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“The river moves on and on; the heart follows, willingly, always glad to be hunter, discoverer.”

– Harry Middleton

Keep your heart tuned to the rivers. This is the week that the flows turn the corner and beckon the angler towards summer.

Silver Creek
The Brown Drakes started late last week as predicted. But instead of starting in the lower river and progressing up stream, they seemed to have exploded everywhere, all at once. This is going to be a fast and furious hatch thanks to the heat, and it may be over in a couple days. Those not seeking Drakes will find the fishing has been good on the Preserve and the Pond during the most pleasant times of day with a few large PMDs, Callibaetis, and Baetis. While the bug activity is typically sporadic this time of year, the warm weather over the last few days has made for short and robust hatches, especially of Baetis. If the surface activity appears limited, searching with a large beetle or ant will bring fish up, especially if the wind chop is on the water. In the evening, caddis and smaller PMDs may make an appearance as well as good numbers of crane flies.

Big Wood
The flows peaked at just under 1,800 CFS, and should continue to drop as the week progresses. A persistent angler may find a side channel or a back eddy to flip a fly, but the river is still too high for a day of fishing.

South Fork of the Boise
The flows have dropped to just above 1,600 CFS. This is a more typical summer flow and perfect for floating, but still limits access for wade fishermen. The fishing has been decent with large stonefly patterns and streamers. Be on the watch for the Salmon fly hatch on the lower reaches of the river.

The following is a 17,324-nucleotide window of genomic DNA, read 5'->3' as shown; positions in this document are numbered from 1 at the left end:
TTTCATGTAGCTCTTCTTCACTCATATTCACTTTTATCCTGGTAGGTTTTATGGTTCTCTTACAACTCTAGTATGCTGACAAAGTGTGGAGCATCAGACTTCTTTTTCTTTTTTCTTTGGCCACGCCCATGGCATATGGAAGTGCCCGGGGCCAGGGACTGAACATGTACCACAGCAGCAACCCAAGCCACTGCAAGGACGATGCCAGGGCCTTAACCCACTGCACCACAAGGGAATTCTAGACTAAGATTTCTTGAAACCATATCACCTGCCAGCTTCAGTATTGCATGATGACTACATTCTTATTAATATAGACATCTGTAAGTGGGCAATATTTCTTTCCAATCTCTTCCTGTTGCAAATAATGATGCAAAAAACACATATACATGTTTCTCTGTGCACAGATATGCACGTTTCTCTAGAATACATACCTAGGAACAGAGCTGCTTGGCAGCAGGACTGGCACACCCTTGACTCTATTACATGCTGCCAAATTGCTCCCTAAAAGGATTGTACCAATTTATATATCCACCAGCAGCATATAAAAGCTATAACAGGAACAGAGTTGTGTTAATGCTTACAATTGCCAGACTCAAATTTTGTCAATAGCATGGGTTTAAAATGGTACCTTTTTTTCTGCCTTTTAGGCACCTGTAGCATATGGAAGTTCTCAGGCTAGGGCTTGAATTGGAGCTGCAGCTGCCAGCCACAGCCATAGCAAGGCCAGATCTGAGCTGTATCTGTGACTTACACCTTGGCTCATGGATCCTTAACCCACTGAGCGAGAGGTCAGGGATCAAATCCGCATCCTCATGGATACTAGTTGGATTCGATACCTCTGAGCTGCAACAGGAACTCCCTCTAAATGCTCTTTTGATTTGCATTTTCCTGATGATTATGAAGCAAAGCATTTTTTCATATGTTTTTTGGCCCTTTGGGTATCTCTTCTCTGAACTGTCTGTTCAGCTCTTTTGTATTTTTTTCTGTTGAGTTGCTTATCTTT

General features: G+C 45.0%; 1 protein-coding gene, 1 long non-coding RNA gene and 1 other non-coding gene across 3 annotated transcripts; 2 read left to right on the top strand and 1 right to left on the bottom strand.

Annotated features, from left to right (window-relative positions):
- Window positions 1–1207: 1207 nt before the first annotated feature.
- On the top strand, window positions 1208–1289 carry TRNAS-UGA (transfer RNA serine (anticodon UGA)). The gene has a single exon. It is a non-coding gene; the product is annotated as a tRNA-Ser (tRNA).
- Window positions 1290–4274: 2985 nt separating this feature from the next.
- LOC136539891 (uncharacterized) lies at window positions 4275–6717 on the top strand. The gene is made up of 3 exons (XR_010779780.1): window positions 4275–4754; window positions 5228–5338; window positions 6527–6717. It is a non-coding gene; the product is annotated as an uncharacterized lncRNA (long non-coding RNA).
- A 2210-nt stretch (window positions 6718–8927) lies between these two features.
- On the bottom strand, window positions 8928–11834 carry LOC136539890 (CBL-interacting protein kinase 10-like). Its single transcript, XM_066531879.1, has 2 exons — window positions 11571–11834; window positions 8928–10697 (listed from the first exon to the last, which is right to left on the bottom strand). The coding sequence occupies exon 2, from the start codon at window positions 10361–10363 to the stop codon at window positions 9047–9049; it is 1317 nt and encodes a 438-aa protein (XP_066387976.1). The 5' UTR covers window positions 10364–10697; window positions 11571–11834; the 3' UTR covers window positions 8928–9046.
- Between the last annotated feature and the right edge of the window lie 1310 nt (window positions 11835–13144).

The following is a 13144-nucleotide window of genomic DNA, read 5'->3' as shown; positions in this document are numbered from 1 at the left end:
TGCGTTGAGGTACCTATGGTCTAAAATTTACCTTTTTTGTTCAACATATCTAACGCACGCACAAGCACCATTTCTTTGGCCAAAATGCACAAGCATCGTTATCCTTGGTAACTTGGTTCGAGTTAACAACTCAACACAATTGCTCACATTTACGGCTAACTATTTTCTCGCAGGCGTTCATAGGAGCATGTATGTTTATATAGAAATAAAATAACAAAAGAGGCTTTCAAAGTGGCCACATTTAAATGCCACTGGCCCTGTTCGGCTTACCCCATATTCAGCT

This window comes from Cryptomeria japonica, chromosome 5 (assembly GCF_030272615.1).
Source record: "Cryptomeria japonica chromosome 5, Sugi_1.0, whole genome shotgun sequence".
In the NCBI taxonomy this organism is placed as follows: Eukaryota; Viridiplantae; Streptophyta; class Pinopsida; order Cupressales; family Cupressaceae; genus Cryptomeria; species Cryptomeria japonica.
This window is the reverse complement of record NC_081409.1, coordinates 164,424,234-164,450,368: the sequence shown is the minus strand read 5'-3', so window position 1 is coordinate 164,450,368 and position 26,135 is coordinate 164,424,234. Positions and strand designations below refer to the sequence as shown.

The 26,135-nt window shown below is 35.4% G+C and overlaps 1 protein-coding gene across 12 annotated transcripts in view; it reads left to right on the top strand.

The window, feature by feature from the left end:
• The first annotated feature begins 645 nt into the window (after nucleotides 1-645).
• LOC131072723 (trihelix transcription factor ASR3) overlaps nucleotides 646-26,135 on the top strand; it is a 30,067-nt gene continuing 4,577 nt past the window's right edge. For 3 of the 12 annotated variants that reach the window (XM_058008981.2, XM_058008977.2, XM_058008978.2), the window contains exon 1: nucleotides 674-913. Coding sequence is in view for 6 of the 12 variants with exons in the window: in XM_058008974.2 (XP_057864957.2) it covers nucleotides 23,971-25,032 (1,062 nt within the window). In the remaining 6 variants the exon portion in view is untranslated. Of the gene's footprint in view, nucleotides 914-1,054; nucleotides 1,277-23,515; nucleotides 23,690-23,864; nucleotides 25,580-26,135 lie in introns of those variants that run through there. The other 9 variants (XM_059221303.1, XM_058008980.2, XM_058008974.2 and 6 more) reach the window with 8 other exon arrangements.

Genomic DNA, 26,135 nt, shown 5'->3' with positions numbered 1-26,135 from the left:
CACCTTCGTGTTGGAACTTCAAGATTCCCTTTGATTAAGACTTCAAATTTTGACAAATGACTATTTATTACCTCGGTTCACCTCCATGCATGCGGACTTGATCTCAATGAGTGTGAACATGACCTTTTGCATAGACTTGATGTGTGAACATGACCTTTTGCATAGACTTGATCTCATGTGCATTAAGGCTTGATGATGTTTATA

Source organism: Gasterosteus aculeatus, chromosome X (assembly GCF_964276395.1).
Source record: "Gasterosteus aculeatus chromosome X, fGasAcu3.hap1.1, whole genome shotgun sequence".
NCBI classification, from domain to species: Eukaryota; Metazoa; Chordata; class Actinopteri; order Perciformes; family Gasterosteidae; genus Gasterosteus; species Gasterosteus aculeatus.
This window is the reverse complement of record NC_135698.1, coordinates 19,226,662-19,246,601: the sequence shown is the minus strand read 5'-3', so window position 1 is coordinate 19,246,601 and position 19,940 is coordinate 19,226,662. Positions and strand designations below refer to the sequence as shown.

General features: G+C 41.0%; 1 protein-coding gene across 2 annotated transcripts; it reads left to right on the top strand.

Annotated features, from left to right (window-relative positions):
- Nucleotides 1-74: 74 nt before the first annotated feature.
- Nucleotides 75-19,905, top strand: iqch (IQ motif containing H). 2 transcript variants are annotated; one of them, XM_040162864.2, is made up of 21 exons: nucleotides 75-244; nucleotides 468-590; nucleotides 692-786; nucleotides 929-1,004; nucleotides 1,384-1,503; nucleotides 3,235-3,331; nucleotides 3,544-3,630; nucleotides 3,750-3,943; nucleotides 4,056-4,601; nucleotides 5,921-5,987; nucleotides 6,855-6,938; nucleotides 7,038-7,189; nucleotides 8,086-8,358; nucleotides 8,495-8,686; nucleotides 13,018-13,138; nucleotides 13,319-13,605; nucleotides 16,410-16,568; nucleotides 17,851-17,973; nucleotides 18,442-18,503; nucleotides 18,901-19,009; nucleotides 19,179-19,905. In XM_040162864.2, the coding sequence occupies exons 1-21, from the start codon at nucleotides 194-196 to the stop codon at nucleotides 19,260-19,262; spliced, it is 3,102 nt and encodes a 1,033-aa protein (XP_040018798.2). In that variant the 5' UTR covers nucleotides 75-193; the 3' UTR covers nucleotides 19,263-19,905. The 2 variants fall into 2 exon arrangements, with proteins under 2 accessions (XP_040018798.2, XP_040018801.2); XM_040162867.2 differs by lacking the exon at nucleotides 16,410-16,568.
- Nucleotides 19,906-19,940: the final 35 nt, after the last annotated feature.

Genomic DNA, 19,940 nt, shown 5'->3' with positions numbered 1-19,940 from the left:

The Lost Below Mackay
The flows are too high for safe wading at 550 CFS. In general, at 350 CFS strong waders can make their way around the river; however, at 500 CFS and above fishing access is limited and wading difficult to impossible.

Upper Big Lost
The water is very high, especially on the main stem of the Upper Lost. Like all our freestones, it appears to have peaked and starting to slowly drop.  In the meanwhile, this is a beautiful place for a family picnic and you might even be able to find a place to wet a line. Try a streamer or a large, heavy nymph.

The Salmon
The river needs to drop to around 2,500 CFS and it will be ready to go. It appears to be dropping about 200 to 300 CFS a day at this point. Hopefully, by next week it will be ready to float in time for the Salmon fly hatch.

Stillwater
Magic, Mackay, and the Little Wood reservoir remain good options, but water temps are starting to rise in the shallow bays.  As this happens the fish will move to find cooler water and feed early and late. All these stillwaters can be fished either from the bank, a float tube, or a boat. Of course, always be leery of heavy afternoon winds if you choose to boat or tube. Pulling leech patterns or suspending chironomids have been effective.

Local Ponds
It is time to take the family to Lake Creek, Penny Lake, or Gaver’s Lagoon. All the ponds have been stocked and will receive regular stockings throughout the summer season.

Silver Creek: PMDs | Beatis | Callibeatis | Damsel Nymphs | Zebra Midge in black, red, or olive | Small Pheasant Tails

Big Wood, Warm Springs, Big Lost, Salmon River: Stimulators | Chubby Chernobyl | Rubber Legged Stones | Caddis Larva | King Prince | Streamers

South Fork of the Boise: Chubby Chernobyl | Rubber Legged Stones | Zebra Midge | Caddis Larva | Flashback Pheasant Tails | King Prince | Streamers 

Stillwater Flies: Pops Buggers | Standard Olive, Black and Brown Wooly Buggers | Stayner’s Ducktail | Sheep Creek Special | Bouface Leech | Seal Buggers | Squirrel Leech | Chironomids | Olive Scuds | Perch Imitations

 

 

 

Silver Creek 127 cfs
Big Wood 1490 cfs
The Lost Below Mackay 598 cfs
Salmon 3040 cfs
South Fork of the Boise 1620 cfs